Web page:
Many people have equated Stewart Brand to the mythical “World’s Most Interesting Man,” who was featured for years in those Dos Equis commercials. Enough people that the comparison’s a bit of a cliché. But like many clichés, there is something to it.
Stewart was among the most culturally catalytic people in the turbulent years of the late 1960s - although back then, he did a lot of his catalyzing behind the scenes. He went on to become a rather visible founding figure of the environmental movement of the early 70s. Later, he created one of the earliest and most influential online communities, which he named The Well. He convened history’s first hacker’s conference, then later co-founded one of the world’s premiere centers of truly long-term thinking. He’s still running that today, and is also helping the renowned bioengineer and genomicist George Church resurrect extinct species, like the wooly mammoth.
If this makes you think Stewart might be something of a historic figure, you’re not alone. He showed up for his interview at my apartment with a production crew, who were filming a documentary about his life. Meanwhile John Markoff - who for decades at the NYT was among the world’s most influential and well-regarded tech journalists - is writing a biography about Stewart.
For the same reasons that Stewart attracts this sort of attention, I’m taking an unusual approach to this episode. Rather than focusing solely on a single deep and complex aspect of his work, Stewart and I speak broadly about the sweep of his experiences, and the unique perspective they’ve given him on technology, the environment, and our prospects of navigating the coming century. Read the rest
Stewart Brand's Whole Earth Catalog was hugely influential on my life. I saw a copy when I was about 10 years old and it was a portal to a mind-blowing new world of possibilities. My outlook on everything changed that day. Years later, I traded subscriptions of The Whole Earth Review for bOING bOING (the zine, which Carla and I launched in 1987). Whole Earth Review was edited by Kevin Kelly, and he later hired me to work at Wired (he co-founded it with Louis Rossetto and Jane Metcalfe) as an editor, even though I had zero experience editing anything other than a zine.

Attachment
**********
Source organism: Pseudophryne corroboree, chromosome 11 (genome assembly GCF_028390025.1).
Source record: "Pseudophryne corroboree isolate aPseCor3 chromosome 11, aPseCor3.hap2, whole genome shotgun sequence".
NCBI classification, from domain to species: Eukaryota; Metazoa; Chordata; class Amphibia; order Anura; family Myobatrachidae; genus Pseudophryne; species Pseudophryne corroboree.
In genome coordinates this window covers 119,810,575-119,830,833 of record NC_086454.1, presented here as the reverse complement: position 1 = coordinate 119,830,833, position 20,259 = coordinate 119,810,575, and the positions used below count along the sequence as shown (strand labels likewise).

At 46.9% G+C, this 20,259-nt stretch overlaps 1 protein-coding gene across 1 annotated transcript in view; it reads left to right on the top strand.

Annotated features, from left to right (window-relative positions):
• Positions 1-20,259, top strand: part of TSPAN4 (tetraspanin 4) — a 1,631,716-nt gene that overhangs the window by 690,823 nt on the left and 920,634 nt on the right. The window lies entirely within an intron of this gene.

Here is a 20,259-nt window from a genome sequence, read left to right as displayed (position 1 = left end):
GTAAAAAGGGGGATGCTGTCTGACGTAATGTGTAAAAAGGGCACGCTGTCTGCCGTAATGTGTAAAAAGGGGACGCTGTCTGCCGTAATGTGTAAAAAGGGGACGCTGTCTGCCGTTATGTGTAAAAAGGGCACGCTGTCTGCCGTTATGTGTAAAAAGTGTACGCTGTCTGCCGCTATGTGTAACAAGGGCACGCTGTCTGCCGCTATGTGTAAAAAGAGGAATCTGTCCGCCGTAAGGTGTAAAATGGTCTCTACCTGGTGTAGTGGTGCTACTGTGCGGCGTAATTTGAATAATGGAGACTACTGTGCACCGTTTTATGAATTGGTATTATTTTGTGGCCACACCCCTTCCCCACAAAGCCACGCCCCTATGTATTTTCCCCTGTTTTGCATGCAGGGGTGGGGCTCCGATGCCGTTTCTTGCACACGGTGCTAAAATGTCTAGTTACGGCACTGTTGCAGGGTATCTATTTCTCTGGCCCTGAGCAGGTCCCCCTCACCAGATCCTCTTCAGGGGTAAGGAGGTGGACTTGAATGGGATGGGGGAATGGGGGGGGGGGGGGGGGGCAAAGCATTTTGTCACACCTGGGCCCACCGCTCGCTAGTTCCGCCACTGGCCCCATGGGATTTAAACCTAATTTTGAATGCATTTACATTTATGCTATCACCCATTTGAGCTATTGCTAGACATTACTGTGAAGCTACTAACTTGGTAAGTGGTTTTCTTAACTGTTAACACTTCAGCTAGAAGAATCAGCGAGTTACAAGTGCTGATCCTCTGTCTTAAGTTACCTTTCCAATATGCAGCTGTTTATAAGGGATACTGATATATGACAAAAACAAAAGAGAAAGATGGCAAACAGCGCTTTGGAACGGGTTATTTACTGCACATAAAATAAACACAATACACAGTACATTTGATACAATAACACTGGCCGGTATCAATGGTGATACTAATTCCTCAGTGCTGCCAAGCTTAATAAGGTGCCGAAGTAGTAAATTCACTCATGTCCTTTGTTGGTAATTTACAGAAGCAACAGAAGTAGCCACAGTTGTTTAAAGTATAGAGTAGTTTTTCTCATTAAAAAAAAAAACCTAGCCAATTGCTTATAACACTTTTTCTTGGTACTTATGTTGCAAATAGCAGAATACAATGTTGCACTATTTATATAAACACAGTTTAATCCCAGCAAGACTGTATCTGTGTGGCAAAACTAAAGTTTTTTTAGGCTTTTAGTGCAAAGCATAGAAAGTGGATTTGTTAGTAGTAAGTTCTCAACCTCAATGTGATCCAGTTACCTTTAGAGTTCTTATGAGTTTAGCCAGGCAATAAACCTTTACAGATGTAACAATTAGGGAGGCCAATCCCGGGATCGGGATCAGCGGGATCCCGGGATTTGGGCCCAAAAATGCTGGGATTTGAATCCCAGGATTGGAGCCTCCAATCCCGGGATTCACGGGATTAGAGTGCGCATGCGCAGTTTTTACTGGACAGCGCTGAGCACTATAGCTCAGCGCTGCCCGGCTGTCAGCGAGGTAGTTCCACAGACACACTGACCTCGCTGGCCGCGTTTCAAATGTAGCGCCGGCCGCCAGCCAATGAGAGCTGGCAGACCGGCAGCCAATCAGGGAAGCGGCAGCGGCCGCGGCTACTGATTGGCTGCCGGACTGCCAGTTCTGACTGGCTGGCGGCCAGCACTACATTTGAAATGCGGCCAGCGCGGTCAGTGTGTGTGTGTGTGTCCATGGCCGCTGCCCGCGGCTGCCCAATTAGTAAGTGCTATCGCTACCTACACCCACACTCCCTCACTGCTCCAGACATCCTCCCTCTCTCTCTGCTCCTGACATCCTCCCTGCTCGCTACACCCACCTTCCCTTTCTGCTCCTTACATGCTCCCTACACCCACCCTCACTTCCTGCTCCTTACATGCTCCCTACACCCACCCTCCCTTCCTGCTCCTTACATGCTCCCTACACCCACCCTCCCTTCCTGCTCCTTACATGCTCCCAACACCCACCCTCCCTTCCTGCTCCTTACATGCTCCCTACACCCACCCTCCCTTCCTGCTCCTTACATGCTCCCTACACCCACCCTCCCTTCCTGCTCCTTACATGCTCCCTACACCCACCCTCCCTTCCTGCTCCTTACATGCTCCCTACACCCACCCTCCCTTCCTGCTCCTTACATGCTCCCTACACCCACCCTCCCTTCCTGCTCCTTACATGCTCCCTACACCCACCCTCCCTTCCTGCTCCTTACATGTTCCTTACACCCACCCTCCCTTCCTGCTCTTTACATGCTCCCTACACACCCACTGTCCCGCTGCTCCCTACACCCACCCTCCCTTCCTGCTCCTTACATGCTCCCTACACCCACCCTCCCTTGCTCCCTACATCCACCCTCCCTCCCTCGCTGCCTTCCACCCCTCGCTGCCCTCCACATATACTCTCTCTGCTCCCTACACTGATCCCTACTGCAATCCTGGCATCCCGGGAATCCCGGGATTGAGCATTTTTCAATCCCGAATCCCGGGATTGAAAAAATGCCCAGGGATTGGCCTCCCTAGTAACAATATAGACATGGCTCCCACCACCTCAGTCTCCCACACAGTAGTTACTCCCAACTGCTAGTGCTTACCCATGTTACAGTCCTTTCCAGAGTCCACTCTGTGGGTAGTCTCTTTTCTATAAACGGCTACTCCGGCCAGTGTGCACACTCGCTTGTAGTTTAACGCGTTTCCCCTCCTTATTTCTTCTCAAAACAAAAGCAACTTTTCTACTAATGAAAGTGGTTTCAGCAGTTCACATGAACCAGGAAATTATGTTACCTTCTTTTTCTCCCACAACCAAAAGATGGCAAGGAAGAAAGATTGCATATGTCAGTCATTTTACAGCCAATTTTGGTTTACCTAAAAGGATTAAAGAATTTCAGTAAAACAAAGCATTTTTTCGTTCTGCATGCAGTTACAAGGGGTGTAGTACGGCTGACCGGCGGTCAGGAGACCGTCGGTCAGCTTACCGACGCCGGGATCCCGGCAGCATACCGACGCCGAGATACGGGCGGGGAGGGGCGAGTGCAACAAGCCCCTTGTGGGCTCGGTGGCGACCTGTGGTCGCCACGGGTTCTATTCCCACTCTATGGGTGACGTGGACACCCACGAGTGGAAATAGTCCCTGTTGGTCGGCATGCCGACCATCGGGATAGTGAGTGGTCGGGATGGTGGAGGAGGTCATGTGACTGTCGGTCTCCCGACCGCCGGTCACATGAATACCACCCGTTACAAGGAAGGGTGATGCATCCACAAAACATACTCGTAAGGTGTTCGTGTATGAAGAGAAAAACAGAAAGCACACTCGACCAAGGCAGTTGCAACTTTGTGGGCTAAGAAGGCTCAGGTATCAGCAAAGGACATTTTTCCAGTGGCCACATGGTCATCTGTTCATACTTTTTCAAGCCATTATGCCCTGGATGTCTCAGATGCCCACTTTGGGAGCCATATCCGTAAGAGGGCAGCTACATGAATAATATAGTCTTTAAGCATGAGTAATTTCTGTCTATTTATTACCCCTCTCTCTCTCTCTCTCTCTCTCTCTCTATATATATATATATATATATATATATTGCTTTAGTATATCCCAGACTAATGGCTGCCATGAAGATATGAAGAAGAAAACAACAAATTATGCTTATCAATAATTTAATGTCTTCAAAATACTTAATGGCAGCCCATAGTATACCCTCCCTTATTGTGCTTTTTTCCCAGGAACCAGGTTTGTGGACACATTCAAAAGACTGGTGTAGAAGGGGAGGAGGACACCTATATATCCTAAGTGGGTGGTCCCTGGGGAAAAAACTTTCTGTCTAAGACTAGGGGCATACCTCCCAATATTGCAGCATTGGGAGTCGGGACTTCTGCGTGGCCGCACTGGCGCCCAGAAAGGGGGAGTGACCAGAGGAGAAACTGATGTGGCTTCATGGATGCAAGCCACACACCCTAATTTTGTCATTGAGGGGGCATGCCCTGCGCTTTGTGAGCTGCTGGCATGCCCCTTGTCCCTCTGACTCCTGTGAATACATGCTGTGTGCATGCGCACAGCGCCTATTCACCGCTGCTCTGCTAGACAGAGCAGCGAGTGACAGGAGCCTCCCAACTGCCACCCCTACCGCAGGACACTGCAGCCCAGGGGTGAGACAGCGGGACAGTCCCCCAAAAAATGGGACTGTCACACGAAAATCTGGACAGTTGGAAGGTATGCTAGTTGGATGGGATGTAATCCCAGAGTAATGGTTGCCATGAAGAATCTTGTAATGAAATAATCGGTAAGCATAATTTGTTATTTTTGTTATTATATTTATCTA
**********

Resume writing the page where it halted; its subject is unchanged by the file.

Today, Kevin and I run a website called Cool Tools, which, like the Whole Earth Catalog, runs recommendations of tools written by people who use them.
The Whole Earth Catalog is 50 years old this year. Stewart Brand has continued to do interesting things over the decades, and in this video, recorded last night in San Francisco, Stewart talks about his life and interests in front of a live audience. Read the rest
When I was a teen, I traded the first nickle ($5) bag of weed I'd ever acquired for a friend's copy of the 1971 Whole Earth Catalog. I traded intoxication for knowledge, for "access to tools," and I have never looked back. That 1971 catalog set me onto the DIY path and I have never wavered from it.
In this wonderful video, by way of Kevin Kelly's Facebook feed, another hero of mine from that era, Lloyd Kahn (of the amazing Shelter books) thumbs through his copy of the very first Whole Earth Catalog, the 64-page, fall of 1968 edition. Lloyd claims in the video that not even Stewart Brand has a copy of this edition.
I love how Lloyd's copy is all marked up. I recently found my 1971 edition in the attic. I too had marked, circled, checked, and made notes to the entries where I'd sent off for books, magazines, and other resources. It's so surreal to be able to lay my eyes upon the moment I discovered books, tools, places, and people that would go on to become hugely important in my life.
BTW: If you want to learn more about the history of the Catalog and read some of its seminal essays, check out The Whole Earth Field Guide from MIT which I reviewed here on Boing Boing earlier this year. Read the rest
When I was 15 years old, I decided that I wanted to try marijuana. It took me a while, but I eventually scored some from a high schooler and went to a friend’s house to smoke it. His brother was away at college and allegedly had rolling papers in his room. We needed something to clean the pot on, too, and his brother conveniently had a large book, a floppy, unwieldy beast called The Last Whole Earth Catalog. As I hunched over this mysterious artifact, picking out seeds and stems while scanning the oversized pages, for the first time, I encountered names like Buckminster Fuller, Gregory Bateson, Stewart Brand, and concepts like systems thinking, nomadics, geodesic domes, and countless domains of DIY. I was completely enthralled. We managed to roll a sad-looking, lumpy joint and smoked it, but I was more interested in the book than the dope. When we were done, I asked him if I could trade my nickel bag ($5-worth) for the catalog (which had a big $5 price tag, printed in big Cooper Black type, right on the cover). He said his brother hadn’t seemed tremendously interested and probably wouldn’t miss it. We made the trade. I didn’t know it at the time, but in that transaction, I had just set foot on the path that leads directly to today. My lifelong work in DIY media, tech, and culture (I lived in communes for nearly 20 years) can all be traced directly back to this copy of the catalog and all those that followed. Read the rest